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Paul Carrack’s middle name should be prolific. He knows that when you’re on a roll, you don’t take your foot off the gas. That’s why he’s unveiling another outstanding addition to his album catalogue barely a year after the last, and why he’s back on the road just a few months after the completion of his most successful tour to date.
‘Rain Or Shine’ is the swift successor to 2012’s chart album ‘Good Feeling,’ which produced such radio favourites in the title song and ‘Time To Move On.’ It’s the latest in Carrack’s line of distinguished solo releases, which since 2000 he’s made for his own Carrack-UK label.
Once again he’s blending new compositions, including ‘Stepping Stone,’ ‘Life’s Too Short’ and the first single ‘That’s All That Matters To Me,’ with hand-picked covers of such soul and pop gems as ‘If Loving You Is Wrong,’ ‘Losing You’ and three songs recorded by one of Paul’s musical heroes, Ray Charles.
There’s also a direct connection to The Genius in the fact that the entire album has string or brass arrangements, recorded in Los Angeles, overseen by the great arranger/producer/composer Richard Niles, who worked with Charles in his later years. All of the rhythm tracks for ‘Rain Or Shine’ were recorded at Carrack’s studio in the UK, some with his son Jack on drums.
Paul’s love for Brother Ray has always shone through in his singing and keyboard playing with Ace, Squeeze, Mike + the Mechanics and his own albums. If anyone was in any doubt, the delightful ‘I Can Hear Ray,’ written with Charlie Dore for ‘Good Feeling,’ was further evidence. ‘You Don’t Know Me’ is one of the new interpretations, a song recorded by many but really owned by Ray after his version hit No. 2 in the US in 1962. “That was a song I was walking around singing all the time, it’s beautiful,” says Paul, who plays everything on the track.
Other songs on ‘Rain Or Shine’ have a place in his heart for different reasons. The brooding soul classic ‘If Loving You Is Wrong’ has been a Carrack fave since he first heard Bobby ‘Blue’ Bland’s reading of it, which goes back to the days of his first UK chart band. “Ace were signed to Anchor Records,” he remembers, “and they put out all the ABC stuff, so we used to go and raid the cupboard, and it was all the Bobby Bland albums. We thought ‘This guy’s great.’ They had some great stuff, they had Steely Dan, Little Feat. They were the only records we had, because we couldn’t afford to buy any.”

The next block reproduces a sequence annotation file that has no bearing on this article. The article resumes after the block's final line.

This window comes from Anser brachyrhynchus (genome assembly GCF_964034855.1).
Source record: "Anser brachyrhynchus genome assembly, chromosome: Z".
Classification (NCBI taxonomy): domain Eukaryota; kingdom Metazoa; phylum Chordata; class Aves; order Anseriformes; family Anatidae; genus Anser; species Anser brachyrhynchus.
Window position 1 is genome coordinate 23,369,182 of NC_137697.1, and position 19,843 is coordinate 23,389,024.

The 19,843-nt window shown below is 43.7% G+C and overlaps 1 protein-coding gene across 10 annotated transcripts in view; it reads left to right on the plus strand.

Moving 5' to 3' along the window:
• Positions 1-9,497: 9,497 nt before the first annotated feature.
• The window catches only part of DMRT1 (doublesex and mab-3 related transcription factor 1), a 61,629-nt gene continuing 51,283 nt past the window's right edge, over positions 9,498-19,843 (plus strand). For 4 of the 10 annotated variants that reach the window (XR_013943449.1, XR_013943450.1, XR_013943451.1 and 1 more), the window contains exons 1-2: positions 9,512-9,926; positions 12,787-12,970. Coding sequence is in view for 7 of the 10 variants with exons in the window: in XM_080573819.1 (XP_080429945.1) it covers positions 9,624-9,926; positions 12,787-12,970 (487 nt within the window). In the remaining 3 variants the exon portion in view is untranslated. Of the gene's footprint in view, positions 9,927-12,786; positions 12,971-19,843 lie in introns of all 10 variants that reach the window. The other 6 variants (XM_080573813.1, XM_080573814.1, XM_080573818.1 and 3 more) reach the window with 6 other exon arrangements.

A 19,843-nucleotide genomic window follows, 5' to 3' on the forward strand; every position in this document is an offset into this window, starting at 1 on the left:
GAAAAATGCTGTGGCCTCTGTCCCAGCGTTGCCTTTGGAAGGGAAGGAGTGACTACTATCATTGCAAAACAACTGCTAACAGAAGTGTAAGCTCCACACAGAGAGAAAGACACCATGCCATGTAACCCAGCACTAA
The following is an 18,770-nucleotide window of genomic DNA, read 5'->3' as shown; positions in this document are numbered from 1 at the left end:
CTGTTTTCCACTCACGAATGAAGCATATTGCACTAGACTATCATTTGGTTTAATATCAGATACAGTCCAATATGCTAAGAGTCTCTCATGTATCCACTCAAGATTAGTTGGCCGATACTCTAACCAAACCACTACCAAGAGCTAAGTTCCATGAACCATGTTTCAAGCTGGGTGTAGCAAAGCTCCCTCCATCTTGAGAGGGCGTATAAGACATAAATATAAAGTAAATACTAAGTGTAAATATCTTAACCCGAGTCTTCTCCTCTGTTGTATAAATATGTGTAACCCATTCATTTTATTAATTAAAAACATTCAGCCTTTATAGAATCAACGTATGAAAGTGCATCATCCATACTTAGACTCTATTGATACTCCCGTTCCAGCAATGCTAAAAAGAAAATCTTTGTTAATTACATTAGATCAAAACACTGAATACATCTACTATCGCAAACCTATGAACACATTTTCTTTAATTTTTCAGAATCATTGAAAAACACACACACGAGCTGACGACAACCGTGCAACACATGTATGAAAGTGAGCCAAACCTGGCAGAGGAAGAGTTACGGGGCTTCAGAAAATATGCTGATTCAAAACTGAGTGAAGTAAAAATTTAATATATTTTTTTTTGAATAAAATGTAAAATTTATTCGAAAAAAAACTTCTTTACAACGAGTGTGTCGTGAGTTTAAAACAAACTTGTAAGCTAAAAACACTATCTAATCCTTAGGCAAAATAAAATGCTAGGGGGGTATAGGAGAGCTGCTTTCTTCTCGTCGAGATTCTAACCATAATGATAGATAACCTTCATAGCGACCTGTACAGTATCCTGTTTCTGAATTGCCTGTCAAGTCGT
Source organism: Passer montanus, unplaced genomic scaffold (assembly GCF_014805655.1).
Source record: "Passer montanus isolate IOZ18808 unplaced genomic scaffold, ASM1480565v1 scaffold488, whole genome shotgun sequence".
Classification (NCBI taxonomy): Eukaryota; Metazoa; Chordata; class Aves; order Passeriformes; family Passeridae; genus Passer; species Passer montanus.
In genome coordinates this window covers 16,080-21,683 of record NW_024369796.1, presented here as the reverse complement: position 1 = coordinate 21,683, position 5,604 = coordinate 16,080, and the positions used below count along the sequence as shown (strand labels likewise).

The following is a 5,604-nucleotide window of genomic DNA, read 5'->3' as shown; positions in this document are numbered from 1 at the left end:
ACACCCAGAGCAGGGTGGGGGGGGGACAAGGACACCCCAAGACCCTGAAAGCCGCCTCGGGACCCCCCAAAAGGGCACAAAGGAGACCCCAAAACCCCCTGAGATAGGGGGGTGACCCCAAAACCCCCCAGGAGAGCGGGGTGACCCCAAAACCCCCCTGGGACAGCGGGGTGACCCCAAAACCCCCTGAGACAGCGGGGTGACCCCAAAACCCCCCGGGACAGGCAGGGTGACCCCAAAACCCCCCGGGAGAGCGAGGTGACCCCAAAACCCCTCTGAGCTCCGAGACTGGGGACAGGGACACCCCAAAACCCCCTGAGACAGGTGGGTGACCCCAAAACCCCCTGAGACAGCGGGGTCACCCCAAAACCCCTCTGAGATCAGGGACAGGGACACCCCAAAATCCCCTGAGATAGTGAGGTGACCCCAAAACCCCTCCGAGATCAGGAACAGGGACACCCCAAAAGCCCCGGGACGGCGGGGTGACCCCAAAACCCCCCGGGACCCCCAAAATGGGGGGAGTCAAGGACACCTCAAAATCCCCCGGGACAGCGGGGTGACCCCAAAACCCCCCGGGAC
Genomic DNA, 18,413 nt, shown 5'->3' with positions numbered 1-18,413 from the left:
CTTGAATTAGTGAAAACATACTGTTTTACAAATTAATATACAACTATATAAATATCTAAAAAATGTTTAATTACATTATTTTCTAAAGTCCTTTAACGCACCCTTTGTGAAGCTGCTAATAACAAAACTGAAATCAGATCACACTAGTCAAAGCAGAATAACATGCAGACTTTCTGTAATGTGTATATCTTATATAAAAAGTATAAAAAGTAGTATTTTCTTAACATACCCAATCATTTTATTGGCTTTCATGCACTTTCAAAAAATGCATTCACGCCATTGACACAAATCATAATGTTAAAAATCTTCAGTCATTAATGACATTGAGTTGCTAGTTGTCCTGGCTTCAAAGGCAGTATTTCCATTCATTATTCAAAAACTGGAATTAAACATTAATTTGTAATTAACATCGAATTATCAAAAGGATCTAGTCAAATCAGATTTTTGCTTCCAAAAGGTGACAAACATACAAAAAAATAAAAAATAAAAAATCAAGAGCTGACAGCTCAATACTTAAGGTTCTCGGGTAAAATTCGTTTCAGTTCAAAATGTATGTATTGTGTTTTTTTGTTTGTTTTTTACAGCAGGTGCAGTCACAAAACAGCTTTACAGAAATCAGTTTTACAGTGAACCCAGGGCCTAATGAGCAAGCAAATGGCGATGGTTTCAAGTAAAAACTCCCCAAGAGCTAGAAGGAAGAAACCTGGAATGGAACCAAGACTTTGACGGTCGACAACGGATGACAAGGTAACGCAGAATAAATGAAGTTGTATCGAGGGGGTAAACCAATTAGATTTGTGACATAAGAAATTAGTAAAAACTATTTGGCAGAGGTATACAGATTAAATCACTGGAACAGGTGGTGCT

From an earlier era comes a gorgeous remake of ‘Losing You,’ the emotional ballad taken into the top ten on both sides of the Atlantic in 1963 by ‘Little Miss Dynamite’ herself, Brenda Lee. “All my cousins were massive Brenda Lee fans in the ’50s, dancing round the old radiogram,” says Carrack. “That was another tune that kept popping into my head. I can picture it plain as day in my Auntie Jessie’s room, she had the living room with the radiogram, and my cousins jiving in the chiffon dresses.”
‘That’s All That Matters To Me’ has a personal back story of another kind. “I had the tune, and I didn’t have anything to hang it on,” Paul says. “The thought that came into my head was that one of my daughters is travelling the world, India, Laos, Cambodia, Vietnam and all that. When I first heard the idea I didn’t like it much, so there’s a little bit of that in the lyric. It was the concerned father, but if she’s alright, that’s all that matters to me.”
As a hugely popular recording and touring artist, the voice behind a songbook of household hits and the owner of his own label, Carrack is an independent, one-man engine room. He has staying power that would put young artists to shame, and this time he’s even surprised himself with how quickly another fine album has arrived.